You have been in the saddle for about three years now as Rivers State governor. How would you sum up your stewardship so far?
I would say in just one sentence that it has been very expensive, very good, very challenging but worthwhile. When you are serving your people, no matter the challenges, you feel happy that you are given the opportunity to serve. I would say that it has not been easy but we have made some remarkable successes that people can see and know that we have not disappointed our people. So, generally, it has been very fruitful.
Recently, you undertook what was almost a month of commissioning. It was an experience some people even said you politicised; that you brought people from different places to come and commission and so on and so forth…
Sometimes, when you talk about what you have done, people say they are television talks, newspaper talks or radio talks. So, one of the things you should do is not just saying what you have done but bringing prominent Nigerians to come and see for themselves whether the activities that are shown on television are real. And irrespective of the political divide you belong, if you watch during that period of commissioning, traditional rulers were involved, former heads of state were involved, governors were involved from the two political parties, members of the National Assembly were involved and the judiciary was involved. So, it would be difficult for you to say, ‘Ah, it is just politics they are playing.’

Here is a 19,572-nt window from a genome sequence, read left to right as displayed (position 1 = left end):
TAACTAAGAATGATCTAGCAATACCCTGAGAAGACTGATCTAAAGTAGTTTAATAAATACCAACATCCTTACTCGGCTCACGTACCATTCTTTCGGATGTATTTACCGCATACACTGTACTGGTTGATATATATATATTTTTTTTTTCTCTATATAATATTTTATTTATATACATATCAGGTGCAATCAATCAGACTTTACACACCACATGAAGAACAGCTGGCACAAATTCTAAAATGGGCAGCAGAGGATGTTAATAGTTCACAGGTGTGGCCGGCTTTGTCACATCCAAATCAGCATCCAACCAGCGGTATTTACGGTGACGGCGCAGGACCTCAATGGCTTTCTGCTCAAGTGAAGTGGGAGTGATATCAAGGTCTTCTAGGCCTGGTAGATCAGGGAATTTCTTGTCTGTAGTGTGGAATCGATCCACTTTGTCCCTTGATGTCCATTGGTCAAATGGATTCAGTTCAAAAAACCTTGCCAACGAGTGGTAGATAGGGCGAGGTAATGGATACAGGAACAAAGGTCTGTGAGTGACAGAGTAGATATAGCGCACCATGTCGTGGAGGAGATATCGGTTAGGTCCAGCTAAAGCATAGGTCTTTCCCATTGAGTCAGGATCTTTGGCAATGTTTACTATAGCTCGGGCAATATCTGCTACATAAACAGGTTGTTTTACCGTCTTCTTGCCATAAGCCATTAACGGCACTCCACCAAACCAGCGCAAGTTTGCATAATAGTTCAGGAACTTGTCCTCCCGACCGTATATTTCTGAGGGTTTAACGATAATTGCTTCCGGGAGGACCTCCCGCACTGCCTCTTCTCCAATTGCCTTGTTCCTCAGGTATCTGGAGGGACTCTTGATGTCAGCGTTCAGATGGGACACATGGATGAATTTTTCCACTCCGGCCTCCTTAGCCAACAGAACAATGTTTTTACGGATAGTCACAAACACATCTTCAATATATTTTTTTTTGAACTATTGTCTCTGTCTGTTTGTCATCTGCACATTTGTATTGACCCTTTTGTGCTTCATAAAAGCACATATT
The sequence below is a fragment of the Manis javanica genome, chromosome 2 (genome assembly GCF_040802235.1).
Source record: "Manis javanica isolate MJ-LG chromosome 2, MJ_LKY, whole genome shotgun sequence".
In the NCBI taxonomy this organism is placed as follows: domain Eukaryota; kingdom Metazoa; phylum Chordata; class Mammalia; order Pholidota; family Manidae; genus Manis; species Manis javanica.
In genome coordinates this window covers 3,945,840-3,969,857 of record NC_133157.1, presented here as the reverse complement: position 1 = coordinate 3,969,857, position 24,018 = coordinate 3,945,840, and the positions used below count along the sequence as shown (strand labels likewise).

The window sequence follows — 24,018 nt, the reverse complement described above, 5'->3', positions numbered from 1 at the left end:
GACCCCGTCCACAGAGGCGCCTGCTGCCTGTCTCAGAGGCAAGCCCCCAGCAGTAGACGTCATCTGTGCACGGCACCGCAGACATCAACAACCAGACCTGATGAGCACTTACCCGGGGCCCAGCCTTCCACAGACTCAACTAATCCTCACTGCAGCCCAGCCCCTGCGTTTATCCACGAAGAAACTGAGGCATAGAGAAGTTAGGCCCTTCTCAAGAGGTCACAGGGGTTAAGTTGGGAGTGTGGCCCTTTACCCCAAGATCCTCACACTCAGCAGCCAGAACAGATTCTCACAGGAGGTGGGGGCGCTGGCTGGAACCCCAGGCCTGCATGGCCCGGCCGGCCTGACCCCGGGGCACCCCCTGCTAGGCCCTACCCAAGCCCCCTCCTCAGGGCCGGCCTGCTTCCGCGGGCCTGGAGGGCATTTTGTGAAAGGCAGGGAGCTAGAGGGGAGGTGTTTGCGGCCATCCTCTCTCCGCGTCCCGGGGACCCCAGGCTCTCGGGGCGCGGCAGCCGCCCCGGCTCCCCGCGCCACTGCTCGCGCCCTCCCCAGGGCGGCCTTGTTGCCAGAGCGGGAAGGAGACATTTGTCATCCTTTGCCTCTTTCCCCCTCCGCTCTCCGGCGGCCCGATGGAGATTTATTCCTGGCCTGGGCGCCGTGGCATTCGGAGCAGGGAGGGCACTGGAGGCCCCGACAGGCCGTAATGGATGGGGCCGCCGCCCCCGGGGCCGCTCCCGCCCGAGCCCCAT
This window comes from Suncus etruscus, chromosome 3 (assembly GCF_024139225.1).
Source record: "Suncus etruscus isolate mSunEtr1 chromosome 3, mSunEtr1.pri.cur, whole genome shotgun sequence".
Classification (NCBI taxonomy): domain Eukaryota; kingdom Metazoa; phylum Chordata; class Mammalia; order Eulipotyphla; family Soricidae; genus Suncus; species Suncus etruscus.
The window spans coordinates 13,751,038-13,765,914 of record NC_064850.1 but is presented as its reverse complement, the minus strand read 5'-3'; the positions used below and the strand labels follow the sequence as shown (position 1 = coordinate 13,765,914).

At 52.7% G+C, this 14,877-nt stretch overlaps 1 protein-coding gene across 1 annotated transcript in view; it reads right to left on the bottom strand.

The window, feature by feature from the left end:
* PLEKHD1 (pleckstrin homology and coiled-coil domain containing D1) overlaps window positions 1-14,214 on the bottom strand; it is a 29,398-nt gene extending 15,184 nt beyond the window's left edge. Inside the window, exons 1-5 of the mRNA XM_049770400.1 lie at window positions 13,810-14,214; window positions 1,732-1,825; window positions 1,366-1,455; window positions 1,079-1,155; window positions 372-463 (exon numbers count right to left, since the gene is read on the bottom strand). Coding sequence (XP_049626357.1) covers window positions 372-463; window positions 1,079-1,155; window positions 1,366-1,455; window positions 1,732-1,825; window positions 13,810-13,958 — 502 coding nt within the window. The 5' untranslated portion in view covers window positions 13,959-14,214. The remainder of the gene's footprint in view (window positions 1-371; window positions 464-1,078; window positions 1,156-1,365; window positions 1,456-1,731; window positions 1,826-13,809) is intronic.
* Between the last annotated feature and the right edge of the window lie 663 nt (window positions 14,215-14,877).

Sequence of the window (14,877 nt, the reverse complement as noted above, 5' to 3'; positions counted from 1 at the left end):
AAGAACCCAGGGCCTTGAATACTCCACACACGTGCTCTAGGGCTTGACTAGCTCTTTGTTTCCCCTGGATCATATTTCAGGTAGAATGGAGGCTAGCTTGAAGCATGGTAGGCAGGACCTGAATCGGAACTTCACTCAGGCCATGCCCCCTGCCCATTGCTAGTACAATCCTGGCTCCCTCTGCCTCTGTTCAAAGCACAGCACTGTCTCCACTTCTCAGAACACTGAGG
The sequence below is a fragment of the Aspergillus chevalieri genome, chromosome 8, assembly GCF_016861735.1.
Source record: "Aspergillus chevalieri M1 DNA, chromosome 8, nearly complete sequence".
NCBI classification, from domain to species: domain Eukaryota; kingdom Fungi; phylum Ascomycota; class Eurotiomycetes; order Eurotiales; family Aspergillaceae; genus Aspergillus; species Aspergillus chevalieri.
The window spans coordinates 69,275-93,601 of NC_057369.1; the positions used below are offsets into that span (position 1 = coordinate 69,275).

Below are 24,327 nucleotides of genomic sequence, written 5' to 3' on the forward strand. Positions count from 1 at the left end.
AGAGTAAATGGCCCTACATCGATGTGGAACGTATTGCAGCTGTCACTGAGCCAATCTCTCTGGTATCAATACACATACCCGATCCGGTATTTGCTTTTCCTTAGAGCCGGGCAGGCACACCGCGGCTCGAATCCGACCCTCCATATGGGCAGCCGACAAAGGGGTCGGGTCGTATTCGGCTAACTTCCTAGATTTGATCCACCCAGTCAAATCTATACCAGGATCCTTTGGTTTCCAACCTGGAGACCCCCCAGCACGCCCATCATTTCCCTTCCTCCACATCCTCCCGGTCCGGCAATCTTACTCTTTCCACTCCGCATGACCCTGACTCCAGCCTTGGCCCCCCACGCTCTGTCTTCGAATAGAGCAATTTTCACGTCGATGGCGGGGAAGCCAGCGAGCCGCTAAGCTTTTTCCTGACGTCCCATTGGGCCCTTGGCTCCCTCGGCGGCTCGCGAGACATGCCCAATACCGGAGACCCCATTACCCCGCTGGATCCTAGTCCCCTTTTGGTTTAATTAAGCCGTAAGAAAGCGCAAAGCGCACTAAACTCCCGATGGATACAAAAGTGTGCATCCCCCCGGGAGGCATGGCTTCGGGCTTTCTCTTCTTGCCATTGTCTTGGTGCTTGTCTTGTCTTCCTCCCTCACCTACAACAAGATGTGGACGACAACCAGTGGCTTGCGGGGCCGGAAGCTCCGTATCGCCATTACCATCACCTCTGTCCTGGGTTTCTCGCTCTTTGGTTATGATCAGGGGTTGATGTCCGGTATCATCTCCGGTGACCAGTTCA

For example, we built the National Industrial Court here. There was no industrial court in this state. The National Industrial Court that we built was approved but the former governor did not give attention to it, so they moved it to Bayelsa State. And 80 per cent of the cases that are in that court emanate from this state. So, when I came on board, I said, ‘Look, it is not necessary. How can we take the risk going from here to Yenagoa with the financial implication and the kind of inconveniences litigants and counsel would face?’ So, I told the President of the National Industrial Court that I was going to build an Industrial Court that would be here so that it would save our people from going to Bayelsa. And within one year, even though it was completed in record time of seven to eight months, the CJN commissioned it.
The court of appeal – if you’re a current visitor to Port Harcourt and you go to that court of appeal, you will cry. For us, it is our own contribution. Like the Federal High Court, we built the Federal High Court and it was commissioned by the former Chief Judge of the Federal High Court, Justice Auta, now retired. And we said if we have done this, even though they are federal courts, who are those who will benefit? They are people from the South-South and people who are in the state here. And we have said we would make Rivers State the judicial hub of the South-sSouth, knowing that this is the centre of the oil industry. So, it means that if we wait for the federal government to come to our aid, it would not be possible. So, we used our own funds and wrote to the President of the Court of Appeal, and she said okay, the state can give support. So, what we did was totally remodelling it, and the CJN came. So, it is not something anybody would say, ‘Oh, it is not true. You know these politicians, they always tell lies.’ So, those at the helm of affairs who were in charge of the judiciary came and saw it.